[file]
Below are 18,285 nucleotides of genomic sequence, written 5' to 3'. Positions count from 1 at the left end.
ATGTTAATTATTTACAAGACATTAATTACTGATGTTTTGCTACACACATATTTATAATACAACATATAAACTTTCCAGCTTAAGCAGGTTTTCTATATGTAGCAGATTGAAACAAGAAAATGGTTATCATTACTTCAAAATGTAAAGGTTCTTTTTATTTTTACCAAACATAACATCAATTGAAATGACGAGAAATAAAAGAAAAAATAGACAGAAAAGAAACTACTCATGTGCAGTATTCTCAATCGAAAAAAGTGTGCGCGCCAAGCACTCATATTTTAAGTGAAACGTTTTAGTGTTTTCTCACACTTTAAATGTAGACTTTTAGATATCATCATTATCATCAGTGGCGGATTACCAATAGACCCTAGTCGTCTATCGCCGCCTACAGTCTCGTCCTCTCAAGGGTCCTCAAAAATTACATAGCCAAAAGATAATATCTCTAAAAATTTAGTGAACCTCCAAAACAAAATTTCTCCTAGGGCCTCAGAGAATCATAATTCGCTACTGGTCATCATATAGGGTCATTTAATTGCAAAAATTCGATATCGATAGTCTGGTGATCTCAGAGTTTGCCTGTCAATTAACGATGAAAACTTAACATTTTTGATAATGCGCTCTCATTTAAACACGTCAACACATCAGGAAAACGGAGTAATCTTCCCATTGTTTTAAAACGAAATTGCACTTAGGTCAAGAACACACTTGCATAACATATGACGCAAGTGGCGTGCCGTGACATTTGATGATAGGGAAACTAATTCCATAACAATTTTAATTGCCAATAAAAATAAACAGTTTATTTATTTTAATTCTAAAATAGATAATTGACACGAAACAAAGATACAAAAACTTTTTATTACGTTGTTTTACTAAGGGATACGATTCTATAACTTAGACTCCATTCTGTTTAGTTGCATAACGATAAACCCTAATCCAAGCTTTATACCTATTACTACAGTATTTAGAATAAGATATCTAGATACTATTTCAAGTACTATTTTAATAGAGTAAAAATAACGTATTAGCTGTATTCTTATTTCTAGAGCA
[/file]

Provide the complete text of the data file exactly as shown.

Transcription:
Below are 18,285 nucleotides of genomic sequence, written 5' to 3'. Positions count from 1 at the left end.
ATGTTAATTATTTACAAGACATTAATTACTGATGTTTTGCTACACACATATTTATAATACAACATATAAACTTTCCAGCTTAAGCAGGTTTTCTATATGTAGCAGATTGAAACAAGAAAATGGTTATCATTACTTCAAAATGTAAAGGTTCTTTTTATTTTTACCAAACATAACATCAATTGAAATGACGAGAAATAAAAGAAAAAATAGACAGAAAAGAAACTACTCATGTGCAGTATTCTCAATCGAAAAAAGTGTGCGCGCCAAGCACTCATATTTTAAGTGAAACGTTTTAGTGTTTTCTCACACTTTAAATGTAGACTTTTAGATATCATCATTATCATCAGTGGCGGATTACCAATAGACCCTAGTCGTCTATCGCCGCCTACAGTCTCGTCCTCTCAAGGGTCCTCAAAAATTACATAGCCAAAAGATAATATCTCTAAAAATTTAGTGAACCTCCAAAACAAAATTTCTCCTAGGGCCTCAGAGAATCATAATTCGCTACTGGTCATCATATAGGGTCATTTAATTGCAAAAATTCGATATCGATAGTCTGGTGATCTCAGAGTTTGCCTGTCAATTAACGATGAAAACTTAACATTTTTGATAATGCGCTCTCATTTAAACACGTCAACACATCAGGAAAACGGAGTAATCTTCCCATTGTTTTAAAACGAAATTGCACTTAGGTCAAGAACACACTTGCATAACATATGACGCAAGTGGCGTGCCGTGACATTTGATGATAGGGAAACTAATTCCATAACAATTTTAATTGCCAATAAAAATAAACAGTTTATTTATTTTAATTCTAAAATAGATAATTGACACGAAACAAAGATACAAAAACTTTTTATTACGTTGTTTTACTAAGGGATACGATTCTATAACTTAGACTCCATTCTGTTTAGTTGCATAACGATAAACCCTAATCCAAGCTTTATACCTATTACTACAGTATTTAGAATAAGATATCTAGATACTATTTCAAGTACTATTTTAATAGAGTAAAAATAACGTATTAGCTGTATTCTTATTTCTAGAGCA